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By THOMAS HARGROVE
The Catholic diocese in south Florida where former Rep. Mark Foley lived nearly 40 years ago when he said a clergyman sexually abused him, has one of the nation’s worst records of sexual misconduct by priests and bishops.
The Diocese of Palm Beach in south Florida is the only diocese in the United States to suffer the forced consecutive resignations of two bishops — Keith Symons in 1998 and Anthony O’Connell in 2002 — following disclosures of inappropriate sexual contact with boys or young men.
Criminal complaints and sex-abuse-related lawsuits have named another nine priests who served in the Palm Beach diocese, according to BishopAccountability.org, a Boston group that monitors abuse claims against Catholic clergy.
"Palm Beach is certainly among the most troubled dioceses in terms of clergy sex-abuse cases," said David Clohessy, director of the Survivors Network of those Abused by Priests.
"Most victims never disclose their victimization. Those who do, often make their disclosure in a crisis," Clohessy said.
It was certainly an atmosphere of personal crisis Tuesday when Foley, through attorney David Roth, announced that he had been molested by "a member of the clergy" when he was 13, 14 or 15 years old.
Foley, under investigation by the Justice Department following release of Internet messages showing sexually explicit exchanges he had with male House pages, did not name either his alleged assailant or identify the church where the abuse occurred.
"Does every little crisis we hear around the world somehow cast a shadow on the Catholic Church?" asked Tom Skindeleski, pastor at St. Vincent Ferrer, one of the churches in the diocese. "It might. We’re very, very human. We have our weaknesses. What bothers us sometimes is we feel we are the targets more than other denominations."
Foley is an active Roman Catholic and was an altar boy at Sacred Heart Catholic Church in Lake Worth, Fla., where he also attended parochial school.
He attended Cardinal Newman High School in West Palm Beach during his 1969-70 freshman year and then transferred to Lake Worth High School.
Town of Palm Beach Commissioner Bill Brooks was a Cardinal Newman guidance counselor at the time Foley was a student.
"I never knew he was sexually abused until Mr. Roth dropped that bombshell yesterday and then never told who it was," Brooks said. "It passed a cloud of suspicion over everyone in the clergy 35 years ago. My stance is, ‘Name him (the alleged offender), and let the legal process take place.’ "
In a speech on the House floor earlier this year, Foley said, "At Sacred Heart, I was taught how to be a better citizen because of their focus on discipline and moral values."
Until Tuesday, Foley never had said publicly he was a victim of sexual abuse.
"As is so often the case with victims of abuse, Mark advises that he kept his shame to himself for almost 40 years," Roth said.
Alexis Walkenstein, a spokeswoman for the Diocese of Palm Beach, refused to comment on Foley’s claim or to provide any information about which priests were assigned to parishes and Catholic schools that Foley attended.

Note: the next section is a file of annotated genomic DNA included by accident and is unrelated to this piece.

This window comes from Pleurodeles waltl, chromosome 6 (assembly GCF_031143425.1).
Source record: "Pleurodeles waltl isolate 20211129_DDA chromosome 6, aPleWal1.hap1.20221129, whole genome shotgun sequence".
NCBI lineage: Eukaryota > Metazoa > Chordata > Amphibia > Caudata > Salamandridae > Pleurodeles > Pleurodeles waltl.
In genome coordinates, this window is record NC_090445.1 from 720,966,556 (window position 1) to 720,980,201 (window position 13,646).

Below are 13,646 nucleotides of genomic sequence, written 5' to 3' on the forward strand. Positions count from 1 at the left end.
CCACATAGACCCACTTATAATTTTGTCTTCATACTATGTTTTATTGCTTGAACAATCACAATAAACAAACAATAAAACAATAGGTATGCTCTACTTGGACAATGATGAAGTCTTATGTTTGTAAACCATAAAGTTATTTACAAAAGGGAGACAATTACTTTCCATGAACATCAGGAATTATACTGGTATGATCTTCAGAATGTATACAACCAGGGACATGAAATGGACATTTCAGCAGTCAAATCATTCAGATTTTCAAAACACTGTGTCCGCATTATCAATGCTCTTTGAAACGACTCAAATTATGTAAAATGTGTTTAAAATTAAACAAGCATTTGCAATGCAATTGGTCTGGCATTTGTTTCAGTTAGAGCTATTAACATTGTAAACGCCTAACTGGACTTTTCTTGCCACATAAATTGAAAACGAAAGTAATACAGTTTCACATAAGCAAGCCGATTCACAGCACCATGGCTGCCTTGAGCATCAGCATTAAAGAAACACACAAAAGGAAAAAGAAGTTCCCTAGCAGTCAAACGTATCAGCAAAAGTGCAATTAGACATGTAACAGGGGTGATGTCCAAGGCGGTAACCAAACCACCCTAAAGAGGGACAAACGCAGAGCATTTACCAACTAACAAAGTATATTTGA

"Not knowing what the allegation is, it would be inappropriate to comment. If the congressman was abused, he should report it to the proper authorities," Walkenstein said. "That’s all I’m going to say."
The United States Conference of Catholic Bishops, the nation’s top executive authority for the church, has not ordered an investigation based on Foley’s allegation.
"Given that Mr. Foley has not been specific, it is not anything we can comment on. If he were to name someone, then that would be something on which we could begin an investigation," said John Gehring, spokesman for the conference. "But at this point, there really isn’t enough information."
Palm Beach Town Commissioner Bill Brooks, a former Cardinal Newman High School guidance counselor at the time Foley was a high school freshman, said the allegations "passed a cloud of suspicion over everyone in the clergy 35 years ago. My stance is: Name him (the priest) and let the legal process take place."
Much has been disclosed over the years about the misconduct of other clergy in the diocese.
Symons became the first U.S. bishop to resign because of sexual involvement with boys when he left the diocese in 1998 after admitting to molesting five altar boys earlier in his career.
Pope John Paul II named Bishop Anthony O’Connell to replace Symons, but O’Connell resigned in 2002 after admitting he had coaxed a seminary student to lie nude in bed with him in the 1970s.
"There have been some tragic cases in that diocese," Clohessy said.
Two priests have been criminally convicted for sexual misconduct. The Rev. Lucien Meunier was convicted of child molestation in 1976, while the Rev. Elias Francisco Guimaraes was convicted in 2003 for solicitation of a boy.
Clohessy also pointed to the civil case against the Rev. Arthur Bendixen, accused of sexual abuse in multiple lawsuits that were settled in 1995.
"That was a sad case," Clohessy said. "There were multiple victims and there was ample notice to the diocese. The diocese knew about him for quite a while, yet kept him in ministry."
Michelle Sheldone in Jupiter, Fla., contributed to this report.